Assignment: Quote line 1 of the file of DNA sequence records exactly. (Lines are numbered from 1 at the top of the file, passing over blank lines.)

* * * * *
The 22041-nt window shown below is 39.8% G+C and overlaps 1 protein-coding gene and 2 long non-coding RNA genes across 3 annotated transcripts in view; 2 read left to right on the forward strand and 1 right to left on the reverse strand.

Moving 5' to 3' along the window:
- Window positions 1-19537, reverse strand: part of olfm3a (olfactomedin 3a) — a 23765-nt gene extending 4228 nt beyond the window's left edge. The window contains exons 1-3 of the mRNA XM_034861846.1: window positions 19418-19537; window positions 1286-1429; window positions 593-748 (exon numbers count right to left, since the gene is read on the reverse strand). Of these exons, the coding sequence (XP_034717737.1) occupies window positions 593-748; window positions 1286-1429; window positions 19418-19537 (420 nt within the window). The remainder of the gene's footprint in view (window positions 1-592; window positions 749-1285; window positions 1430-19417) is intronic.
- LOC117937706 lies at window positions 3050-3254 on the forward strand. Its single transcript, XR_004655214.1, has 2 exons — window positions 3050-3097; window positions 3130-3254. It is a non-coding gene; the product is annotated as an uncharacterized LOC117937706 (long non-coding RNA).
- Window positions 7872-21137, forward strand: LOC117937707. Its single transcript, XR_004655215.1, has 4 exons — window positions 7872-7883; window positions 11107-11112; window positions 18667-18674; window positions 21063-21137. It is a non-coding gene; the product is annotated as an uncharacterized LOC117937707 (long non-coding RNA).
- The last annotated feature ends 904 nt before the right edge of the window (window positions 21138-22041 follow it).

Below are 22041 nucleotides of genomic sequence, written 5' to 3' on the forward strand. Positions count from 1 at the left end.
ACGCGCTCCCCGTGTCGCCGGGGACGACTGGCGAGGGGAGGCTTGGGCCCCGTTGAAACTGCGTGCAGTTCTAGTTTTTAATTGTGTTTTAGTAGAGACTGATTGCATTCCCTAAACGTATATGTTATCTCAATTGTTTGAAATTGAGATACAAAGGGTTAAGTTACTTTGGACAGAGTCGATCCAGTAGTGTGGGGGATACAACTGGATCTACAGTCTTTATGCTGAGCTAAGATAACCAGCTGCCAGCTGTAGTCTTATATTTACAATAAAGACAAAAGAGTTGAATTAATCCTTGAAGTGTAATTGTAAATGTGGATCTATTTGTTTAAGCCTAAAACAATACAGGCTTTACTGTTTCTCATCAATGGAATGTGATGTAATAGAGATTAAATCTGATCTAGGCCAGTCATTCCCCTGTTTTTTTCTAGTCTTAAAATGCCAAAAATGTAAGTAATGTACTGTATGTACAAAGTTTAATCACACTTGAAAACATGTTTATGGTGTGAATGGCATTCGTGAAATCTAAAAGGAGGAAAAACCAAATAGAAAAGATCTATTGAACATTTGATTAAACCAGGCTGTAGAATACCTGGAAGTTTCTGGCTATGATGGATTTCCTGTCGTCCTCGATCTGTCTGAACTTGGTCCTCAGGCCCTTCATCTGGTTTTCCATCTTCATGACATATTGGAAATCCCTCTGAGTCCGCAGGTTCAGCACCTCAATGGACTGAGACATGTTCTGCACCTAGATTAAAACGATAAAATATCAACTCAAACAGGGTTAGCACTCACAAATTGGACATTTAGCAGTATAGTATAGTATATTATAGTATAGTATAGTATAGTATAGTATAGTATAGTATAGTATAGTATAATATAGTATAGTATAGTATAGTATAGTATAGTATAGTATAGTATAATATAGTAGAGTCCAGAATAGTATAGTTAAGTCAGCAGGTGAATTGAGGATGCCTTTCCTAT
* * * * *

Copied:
The 22041-nt window shown below is 39.8% G+C and overlaps 1 protein-coding gene and 2 long non-coding RNA genes across 3 annotated transcripts in view; 2 read left to right on the forward strand and 1 right to left on the reverse strand.